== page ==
This website explains how the algorithm worked in the IBM system/360 Model 91 and how the HASE model works.
The files for this model can be downloaded as a zip file from tomasulo_v1.8.zip
Instructions on how to use HASE models can be found at Downloading, Installing and Using HASE.
One of the problems facing the designers of high-speed computer systems at the time was the difficulty of achieving the fastest possible execution times for a particular technology in universal execution units. Circuitry designed to carry out both multiplication and addition, for example, could do neither as fast as two units each limited to one kind of operation. Thus not only did the Model 91 contain separate fixed-point and floating-point execution areas, but the floating-point area contained separate add and multiply/divide units capable of concurrent operation. Although both units were internally pipelined, only the add unit (a two-stage pipeline) could start a new operation in each (60 ns) clock cycle. The multiply/divide unit took three cycles to execute a multiply and 12 cycles to execute a divide, but could only deal with one instruction at a time.
Figure 1. The IBM System/360 Model 91 Processsor
Figure 2. The HASE Tomasulo's Algorithm model
Instructions in the Source memory can be of the form:
where Fx and Fy are floating-point registers, RR implies a register-register operation and RS a register-storage operation. The IBM System/360 used a two-address instruction format, so that ADDRR Fx Fy, for example, executes:
The corresponding pseudo instructions are of the form:
where SDB is a Store Data Buffer. Whenever the Source decodes a STORE instruction it enters the memory address into a local table and, when it receives an input from an SDB, looks up the corresponding address and writes the result into the data memory. Like the FLBs, SDBs are allocated cyclicly, but unlike the FLBs, a separate busy bit is maintained in the Source unit for each SDB since results may come back out of order. If all three are busy, the Source waits until one is free before issuing another STORE order. When a STOP instruction is encountered (in the model the instruction sequence must always end in a STOP), the Source waits until all three SDBs are free before issuing the STOP to the FLOS.
The instructions and data used by the model are in the files SOURCE.instr_mem.mem and SOURCE.data_mem.mem. The user's copies of these files can be edited to try out different programs. The Source Unit checks that instruction and data addresses fall within the range of addresses defined by the memory sizes in the .edl file; if an out-of-range address is found the simulation is stopped and an error message is displayed in the Output pane.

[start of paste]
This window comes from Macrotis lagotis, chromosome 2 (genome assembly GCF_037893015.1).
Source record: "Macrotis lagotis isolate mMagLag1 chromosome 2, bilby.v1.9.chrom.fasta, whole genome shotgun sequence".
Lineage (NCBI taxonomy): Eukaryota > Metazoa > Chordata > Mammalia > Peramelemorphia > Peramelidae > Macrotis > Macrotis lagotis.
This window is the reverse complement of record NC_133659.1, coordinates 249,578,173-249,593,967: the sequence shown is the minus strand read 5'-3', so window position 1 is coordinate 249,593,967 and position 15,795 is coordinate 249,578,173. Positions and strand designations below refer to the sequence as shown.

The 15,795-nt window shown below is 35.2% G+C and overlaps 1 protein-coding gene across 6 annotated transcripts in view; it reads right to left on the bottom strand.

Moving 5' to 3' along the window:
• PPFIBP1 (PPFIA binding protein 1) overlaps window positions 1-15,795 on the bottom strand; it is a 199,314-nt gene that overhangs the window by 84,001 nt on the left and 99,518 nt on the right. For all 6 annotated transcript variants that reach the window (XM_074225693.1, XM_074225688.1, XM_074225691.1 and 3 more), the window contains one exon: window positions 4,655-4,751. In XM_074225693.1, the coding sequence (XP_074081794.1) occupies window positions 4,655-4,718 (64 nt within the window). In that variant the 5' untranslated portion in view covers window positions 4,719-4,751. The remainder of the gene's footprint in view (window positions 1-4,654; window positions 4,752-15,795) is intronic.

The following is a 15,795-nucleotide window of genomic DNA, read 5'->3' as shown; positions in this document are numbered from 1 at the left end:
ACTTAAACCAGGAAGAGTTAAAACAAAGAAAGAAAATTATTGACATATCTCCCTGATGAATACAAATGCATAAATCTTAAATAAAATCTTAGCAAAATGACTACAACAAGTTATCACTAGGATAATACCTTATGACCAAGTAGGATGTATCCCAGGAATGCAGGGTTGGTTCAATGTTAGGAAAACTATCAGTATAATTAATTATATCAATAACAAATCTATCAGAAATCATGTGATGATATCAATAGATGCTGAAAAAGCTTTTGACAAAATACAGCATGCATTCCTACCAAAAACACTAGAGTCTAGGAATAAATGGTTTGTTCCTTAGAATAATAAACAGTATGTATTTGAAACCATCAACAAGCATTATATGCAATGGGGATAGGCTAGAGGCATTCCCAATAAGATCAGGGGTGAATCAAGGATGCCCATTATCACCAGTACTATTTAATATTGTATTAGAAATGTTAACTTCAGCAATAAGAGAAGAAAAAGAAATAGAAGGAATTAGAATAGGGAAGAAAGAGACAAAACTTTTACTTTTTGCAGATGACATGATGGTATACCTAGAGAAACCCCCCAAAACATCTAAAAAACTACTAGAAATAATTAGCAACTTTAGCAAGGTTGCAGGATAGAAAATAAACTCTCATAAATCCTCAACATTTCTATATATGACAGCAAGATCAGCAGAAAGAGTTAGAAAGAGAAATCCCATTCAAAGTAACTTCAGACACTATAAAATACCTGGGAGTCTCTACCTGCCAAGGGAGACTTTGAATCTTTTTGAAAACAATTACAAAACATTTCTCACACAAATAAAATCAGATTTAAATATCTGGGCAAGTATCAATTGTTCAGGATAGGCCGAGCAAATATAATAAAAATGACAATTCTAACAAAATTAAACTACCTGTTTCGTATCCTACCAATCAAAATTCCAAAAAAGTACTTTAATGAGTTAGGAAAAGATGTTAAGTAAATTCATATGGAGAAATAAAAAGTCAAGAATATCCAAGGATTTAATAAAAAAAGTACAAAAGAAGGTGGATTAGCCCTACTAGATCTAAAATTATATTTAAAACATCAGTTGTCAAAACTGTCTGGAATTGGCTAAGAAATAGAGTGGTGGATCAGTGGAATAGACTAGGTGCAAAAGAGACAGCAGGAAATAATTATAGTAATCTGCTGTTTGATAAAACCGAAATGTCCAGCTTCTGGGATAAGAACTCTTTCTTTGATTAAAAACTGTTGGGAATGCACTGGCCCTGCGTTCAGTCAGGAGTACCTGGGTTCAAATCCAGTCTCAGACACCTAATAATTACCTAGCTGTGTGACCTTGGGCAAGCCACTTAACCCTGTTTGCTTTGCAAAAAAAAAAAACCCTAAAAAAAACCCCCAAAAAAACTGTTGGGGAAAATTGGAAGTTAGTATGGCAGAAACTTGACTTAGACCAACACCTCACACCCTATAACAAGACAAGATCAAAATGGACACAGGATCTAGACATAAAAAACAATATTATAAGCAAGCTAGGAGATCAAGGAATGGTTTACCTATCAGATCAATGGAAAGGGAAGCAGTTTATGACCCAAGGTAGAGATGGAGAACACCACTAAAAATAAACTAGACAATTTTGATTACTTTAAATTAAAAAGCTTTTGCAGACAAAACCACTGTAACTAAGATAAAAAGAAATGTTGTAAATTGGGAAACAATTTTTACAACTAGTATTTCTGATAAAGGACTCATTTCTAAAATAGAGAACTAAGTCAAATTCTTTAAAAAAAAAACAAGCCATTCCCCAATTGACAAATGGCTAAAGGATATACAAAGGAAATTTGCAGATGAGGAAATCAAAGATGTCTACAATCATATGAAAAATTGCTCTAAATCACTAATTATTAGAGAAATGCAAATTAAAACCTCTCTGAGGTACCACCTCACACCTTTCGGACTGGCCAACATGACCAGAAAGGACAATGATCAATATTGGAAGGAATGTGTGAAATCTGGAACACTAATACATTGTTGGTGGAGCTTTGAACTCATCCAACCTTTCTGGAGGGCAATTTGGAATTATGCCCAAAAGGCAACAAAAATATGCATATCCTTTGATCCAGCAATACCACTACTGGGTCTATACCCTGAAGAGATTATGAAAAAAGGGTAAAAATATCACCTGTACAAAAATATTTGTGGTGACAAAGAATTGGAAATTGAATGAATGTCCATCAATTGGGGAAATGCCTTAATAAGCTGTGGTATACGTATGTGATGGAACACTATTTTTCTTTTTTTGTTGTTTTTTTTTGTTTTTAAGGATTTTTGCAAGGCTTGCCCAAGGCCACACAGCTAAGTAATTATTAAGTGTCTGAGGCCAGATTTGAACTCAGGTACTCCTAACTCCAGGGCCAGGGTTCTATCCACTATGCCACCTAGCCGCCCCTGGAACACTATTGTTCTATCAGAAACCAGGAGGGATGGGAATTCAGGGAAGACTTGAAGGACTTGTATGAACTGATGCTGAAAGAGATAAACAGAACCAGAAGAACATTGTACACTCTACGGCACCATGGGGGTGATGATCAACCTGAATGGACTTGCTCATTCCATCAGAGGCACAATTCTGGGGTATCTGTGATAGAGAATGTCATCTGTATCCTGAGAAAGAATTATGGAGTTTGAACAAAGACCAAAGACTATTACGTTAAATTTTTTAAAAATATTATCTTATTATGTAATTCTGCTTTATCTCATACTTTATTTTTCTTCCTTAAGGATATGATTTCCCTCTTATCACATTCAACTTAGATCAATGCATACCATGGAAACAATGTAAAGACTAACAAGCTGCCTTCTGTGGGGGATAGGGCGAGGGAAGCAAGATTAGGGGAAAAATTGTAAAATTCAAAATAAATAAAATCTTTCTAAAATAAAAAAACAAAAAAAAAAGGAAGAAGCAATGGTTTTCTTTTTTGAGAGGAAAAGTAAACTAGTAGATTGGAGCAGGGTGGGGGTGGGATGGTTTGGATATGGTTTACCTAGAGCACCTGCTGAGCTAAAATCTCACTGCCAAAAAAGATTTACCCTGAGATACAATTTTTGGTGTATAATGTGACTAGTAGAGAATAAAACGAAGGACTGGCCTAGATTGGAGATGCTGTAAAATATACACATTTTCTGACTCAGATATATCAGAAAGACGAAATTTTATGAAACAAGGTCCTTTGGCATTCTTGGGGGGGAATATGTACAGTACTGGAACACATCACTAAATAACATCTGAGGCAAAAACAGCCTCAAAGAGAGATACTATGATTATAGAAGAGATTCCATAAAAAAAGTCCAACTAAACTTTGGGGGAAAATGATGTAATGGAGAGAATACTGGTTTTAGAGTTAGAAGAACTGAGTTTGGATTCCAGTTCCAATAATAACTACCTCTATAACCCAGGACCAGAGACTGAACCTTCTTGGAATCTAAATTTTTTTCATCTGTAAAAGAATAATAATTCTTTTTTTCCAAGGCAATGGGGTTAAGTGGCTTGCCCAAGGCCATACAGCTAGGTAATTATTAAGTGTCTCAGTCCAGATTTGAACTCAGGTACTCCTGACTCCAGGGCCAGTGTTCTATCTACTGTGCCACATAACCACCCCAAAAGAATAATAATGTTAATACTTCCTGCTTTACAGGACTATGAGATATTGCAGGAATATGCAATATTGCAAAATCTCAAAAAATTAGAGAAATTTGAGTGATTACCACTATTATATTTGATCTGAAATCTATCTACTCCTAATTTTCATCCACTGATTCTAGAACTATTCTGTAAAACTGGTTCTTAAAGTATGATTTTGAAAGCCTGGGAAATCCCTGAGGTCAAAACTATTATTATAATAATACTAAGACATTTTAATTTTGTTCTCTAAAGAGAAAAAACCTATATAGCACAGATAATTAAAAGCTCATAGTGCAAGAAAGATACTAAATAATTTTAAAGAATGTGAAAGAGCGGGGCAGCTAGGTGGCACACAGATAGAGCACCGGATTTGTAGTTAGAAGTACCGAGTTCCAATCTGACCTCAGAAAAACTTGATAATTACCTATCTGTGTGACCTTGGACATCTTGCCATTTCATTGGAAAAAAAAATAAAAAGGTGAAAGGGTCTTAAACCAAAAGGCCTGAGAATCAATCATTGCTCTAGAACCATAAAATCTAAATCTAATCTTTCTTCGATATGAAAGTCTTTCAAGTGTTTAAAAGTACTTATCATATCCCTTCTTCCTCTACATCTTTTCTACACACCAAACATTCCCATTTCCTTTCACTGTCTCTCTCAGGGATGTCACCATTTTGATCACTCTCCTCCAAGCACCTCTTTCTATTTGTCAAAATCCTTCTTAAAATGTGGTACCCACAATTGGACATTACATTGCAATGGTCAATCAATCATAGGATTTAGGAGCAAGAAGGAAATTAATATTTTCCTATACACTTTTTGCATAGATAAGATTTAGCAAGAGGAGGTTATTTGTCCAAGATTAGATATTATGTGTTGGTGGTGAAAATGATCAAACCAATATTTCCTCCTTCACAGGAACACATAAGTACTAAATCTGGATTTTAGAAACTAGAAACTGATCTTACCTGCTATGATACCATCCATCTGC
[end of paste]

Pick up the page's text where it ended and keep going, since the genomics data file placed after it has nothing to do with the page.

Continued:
In ClockPhase0 entities other than the Common Data Bus execute whatever operations are appropriate in response to their inputs and in ClockPhase1 send the results of their operations to the next entity. Since the principal actions of the Common Data Bus are to pass tags and data between other entities, it does this in ClockPhase0.
Each ClockPhase lasts for 10 simulation time steps. This allows actions occurring within a ClockPhase to be sequenced. Within the Decoder, ClockPhase0 is effectively split into two subphases, each lasting for 5 simulation time steps. This allows tag updates resulting from tag and data movements on the Common Data Bus to be completed before the Decoder uses the information in its tag table to determine its actions for the instruction it is currently decoding.
In ClockPhase1, provided that the Decoder has acknowleded the previous instruction sent to it, the instruction in element 0 is read out and, unless it is a VOID, sent to the Decoder. The remaining instructions in the queue are then moved down one position and if the the pointer has a value greater than 0, its value is decremented.
An LD instruction takes an operand from an FLB (Floating-point Buffer) and sends it to an FLR (Floating-point Register). The Decoder determines the FLB number and invokes a class in this FLB telling it to send its operand to the CDB. The FLB sets an internal flag so that if it has already received an operand (and tag number) in a packet from the Source, it will send the operand value and tag number in a packet to the CDB in the subsequent ClockPhase1. If it has not received a packet from the Source, it will wait until it has and then send its operand and tag number in the next ClockPhase1. In either case, after sending the packet to the CDB, the FLB resets its flag and sets its operand value to zero.
The Decoder also sends a tag packet (not shown in the animation) to the relevant FLR tag register. The FLR tag register changes state to display the colour corresponding to the tag it has received.
An ST instruction takes an operand from an FLR and sends it to an SDB (Store Data Buffer). The Decoder determines the FLR number and checks its tag value. If the tag is zero, it invokes a class in this FLR telling it to send its operand to the CDB in ClockPhase1. If the tag is non-zero it copies this tag to the relevant SDB tag table entry. The CDB sends a packet to the relevant SDB tag register.
The roles of Sink and Source are reversed for an ST instruction, i.e. the Source is an FLR, determined by the sink field in the instruction and the Sink is the SDB, determined by source field.
For a STOP instruction, the Source unit takes special action. It checks for outstanding ST instructions and only sends the STOP instruction to the FLOS when it hase received all outstanding SDB results. The Decoder tests for non-zero tags when it receievs a STOP instruction. If any tag is non-zero, it waits until the next clock cycle and repeats the check. Once all tags have become zero, the Decoder sends a stop signal to the clock to end the simulation.
For arithmetic functions the Decoder first decides which arithmetic unit is required and then selects a free Reservation Station. The Decoder contains the Busy Bits for these Stations and sets the Busy Bit of the selected Station. The Busy Bit is reset by the Reservation Station when its operands have been sent to the relevant Arithmetic Unit.
Once it has allocated a Reservation Station, the Decoder checks the state of the Tags for the Sink and Source operands (the Tag table is contained within the Decoder, the tag registers on the screen being used solely for display purposes). In the IBM System/360 Model 91, a separate busy bit was associated with each FLR. In the HASE model, the busy state is determined by whether the associated tag register contains a zero or non-zero value. Thus if the Tag is zero, a class is invoked in the relevant FLR entity telling it to send its operand to the CDB (in the next ClockPhase1) and which Reservation Station register it is destined for.